Letter from Mr. Burke Marshall to MLK Regarding Political Opinion

Thursday, September 15, 1966

In this document, Mr. Mashall writes to Dr. King regarding issues surrounding the National Advisory Commission on Selective Service. He requests that Dr. King writes on behalf of the Southern Christian Leadership Conference on matters further outlined in Section 2.

Letter from J. M. Douglas to MLK

Monday, March 25, 1963

J. M. Douglas, from the Moderators Council of the Progressive National Baptist Convention, thanks Dr. King for his consideration and prompt response to an earlier invitation. Douglas extends another invitation for Dr. King "to come to us, at your first opening available."

Letter from Mrs. Ted Gustafson to MLK

Sunday, December 10, 1967

Mrs. Ted Gustafson writes Dr. King to express her dismay with pastors and the pulpit, providing her belief that a Saint is long overdue.

Letter from Allan B. Schmier to MLK

Tuesday, October 24, 1967

Allan Schmier writes to request a meeting with Dr. King during the Central Conference of Teamsters Convention in Detroit, Michigan. Schmier expresses that he was instructed by the acting chairman to make the request and informs him of the purpose of the meeting.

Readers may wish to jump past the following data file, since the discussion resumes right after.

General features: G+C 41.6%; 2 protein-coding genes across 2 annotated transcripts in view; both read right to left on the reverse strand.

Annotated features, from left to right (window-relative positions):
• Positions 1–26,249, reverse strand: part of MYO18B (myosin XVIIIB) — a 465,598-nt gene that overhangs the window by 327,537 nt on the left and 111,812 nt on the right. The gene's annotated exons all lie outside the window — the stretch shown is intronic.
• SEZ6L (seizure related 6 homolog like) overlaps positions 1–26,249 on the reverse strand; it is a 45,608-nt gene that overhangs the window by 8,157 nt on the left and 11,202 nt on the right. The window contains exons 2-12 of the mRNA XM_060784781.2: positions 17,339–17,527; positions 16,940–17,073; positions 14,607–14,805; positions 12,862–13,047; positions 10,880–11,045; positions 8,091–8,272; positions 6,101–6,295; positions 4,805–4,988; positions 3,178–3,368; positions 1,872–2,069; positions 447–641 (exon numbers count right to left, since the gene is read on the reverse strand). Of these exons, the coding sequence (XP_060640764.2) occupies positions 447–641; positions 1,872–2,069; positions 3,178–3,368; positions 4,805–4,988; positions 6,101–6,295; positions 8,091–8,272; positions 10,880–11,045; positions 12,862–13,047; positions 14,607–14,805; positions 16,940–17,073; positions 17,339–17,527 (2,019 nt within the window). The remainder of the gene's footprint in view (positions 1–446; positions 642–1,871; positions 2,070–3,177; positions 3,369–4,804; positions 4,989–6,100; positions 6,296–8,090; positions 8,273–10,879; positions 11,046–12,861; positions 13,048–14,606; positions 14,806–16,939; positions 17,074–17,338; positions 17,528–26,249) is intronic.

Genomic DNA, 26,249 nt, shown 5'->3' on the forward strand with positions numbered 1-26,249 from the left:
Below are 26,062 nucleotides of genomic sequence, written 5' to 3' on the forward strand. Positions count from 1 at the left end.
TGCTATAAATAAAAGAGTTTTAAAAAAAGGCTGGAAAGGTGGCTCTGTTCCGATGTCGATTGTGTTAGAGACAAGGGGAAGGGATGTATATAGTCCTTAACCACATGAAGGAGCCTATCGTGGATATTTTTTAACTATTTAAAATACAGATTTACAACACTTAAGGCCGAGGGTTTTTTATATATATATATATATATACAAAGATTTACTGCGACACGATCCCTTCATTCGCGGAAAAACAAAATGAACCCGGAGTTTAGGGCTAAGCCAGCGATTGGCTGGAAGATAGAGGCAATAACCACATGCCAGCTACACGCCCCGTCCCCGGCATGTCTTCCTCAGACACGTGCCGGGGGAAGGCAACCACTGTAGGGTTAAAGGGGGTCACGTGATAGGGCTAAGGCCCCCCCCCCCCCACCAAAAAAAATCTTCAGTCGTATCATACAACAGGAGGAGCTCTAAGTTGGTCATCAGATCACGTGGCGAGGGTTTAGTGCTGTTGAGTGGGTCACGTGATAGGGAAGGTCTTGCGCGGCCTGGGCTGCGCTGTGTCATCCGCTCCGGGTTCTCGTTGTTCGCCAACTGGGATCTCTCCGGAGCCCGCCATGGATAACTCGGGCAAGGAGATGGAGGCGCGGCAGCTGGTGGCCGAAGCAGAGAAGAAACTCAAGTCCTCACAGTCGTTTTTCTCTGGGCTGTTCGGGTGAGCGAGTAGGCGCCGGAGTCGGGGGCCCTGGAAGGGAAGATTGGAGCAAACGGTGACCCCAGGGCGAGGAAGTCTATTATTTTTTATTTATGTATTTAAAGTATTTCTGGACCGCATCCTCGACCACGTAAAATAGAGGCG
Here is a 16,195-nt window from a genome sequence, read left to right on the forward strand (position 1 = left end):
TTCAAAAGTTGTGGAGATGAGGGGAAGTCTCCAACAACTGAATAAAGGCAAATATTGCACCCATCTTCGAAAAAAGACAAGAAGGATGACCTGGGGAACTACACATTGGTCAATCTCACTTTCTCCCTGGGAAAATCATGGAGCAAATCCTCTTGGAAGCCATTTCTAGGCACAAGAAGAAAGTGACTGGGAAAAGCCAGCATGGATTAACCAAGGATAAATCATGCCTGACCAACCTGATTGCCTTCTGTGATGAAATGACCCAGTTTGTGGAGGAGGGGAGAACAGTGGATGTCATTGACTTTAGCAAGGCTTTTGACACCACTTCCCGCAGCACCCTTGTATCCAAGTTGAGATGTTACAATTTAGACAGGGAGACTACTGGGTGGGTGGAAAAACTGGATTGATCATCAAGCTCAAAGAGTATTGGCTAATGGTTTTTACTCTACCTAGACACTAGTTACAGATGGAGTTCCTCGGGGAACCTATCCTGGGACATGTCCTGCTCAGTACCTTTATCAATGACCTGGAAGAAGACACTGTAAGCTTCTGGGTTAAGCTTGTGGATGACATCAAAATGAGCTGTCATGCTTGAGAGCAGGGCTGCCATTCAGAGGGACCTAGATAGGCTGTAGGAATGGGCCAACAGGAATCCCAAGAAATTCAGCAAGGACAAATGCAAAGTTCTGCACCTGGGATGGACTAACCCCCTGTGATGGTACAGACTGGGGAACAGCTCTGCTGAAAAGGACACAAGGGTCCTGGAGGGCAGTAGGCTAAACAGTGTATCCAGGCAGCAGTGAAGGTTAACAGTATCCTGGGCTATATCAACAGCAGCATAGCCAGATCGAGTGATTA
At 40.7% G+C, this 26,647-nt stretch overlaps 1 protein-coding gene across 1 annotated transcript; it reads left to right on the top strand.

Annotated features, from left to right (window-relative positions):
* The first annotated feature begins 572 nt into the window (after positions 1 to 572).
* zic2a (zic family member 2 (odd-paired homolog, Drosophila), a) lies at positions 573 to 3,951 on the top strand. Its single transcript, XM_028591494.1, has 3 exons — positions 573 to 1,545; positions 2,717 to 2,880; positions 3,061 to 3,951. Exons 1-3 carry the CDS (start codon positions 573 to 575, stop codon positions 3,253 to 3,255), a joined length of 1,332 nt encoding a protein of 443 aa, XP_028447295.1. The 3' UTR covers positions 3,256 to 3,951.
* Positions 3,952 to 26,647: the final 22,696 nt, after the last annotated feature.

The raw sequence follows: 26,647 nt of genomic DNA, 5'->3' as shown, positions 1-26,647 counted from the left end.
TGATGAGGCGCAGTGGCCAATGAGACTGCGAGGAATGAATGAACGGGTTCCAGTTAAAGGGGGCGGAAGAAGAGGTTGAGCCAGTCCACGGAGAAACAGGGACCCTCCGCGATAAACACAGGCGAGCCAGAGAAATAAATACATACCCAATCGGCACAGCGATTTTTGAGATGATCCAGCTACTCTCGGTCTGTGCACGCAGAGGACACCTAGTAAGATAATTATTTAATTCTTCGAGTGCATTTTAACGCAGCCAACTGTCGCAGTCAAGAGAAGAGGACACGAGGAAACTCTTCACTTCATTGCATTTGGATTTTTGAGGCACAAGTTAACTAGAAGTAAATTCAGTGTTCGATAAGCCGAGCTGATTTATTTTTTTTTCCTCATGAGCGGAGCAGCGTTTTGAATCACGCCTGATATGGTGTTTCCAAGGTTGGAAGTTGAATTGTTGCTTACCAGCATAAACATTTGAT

Letter from Frank Clarke to MLK

Tuesday, June 22, 1965

Frank Clarke requests a letter of recommendation from Dr. King. Mr. Clarke seeks to obtain the position of the Assistant Press Secretary to the President.

Letter from Congressman John McCormack to MLK

Saturday, July 10, 1965

Congressional House Speaker John McCormack writes that he is very glad the McCulloch Substitute Bill was rejected by the House of Representatives.

The Student Protest Movement Special Report

Thursday, February 25, 1960

The Southern Regional Council outlines several facts regarding the Student Protest Movement leading up to February 25, 1960. The contents of this report include detailed examples, legal precedents and public reaction accounts. Also included, is an analysis of the conditions that caused the student protest movement, as well as ideas for solutions.

Chapter 1 - Introduction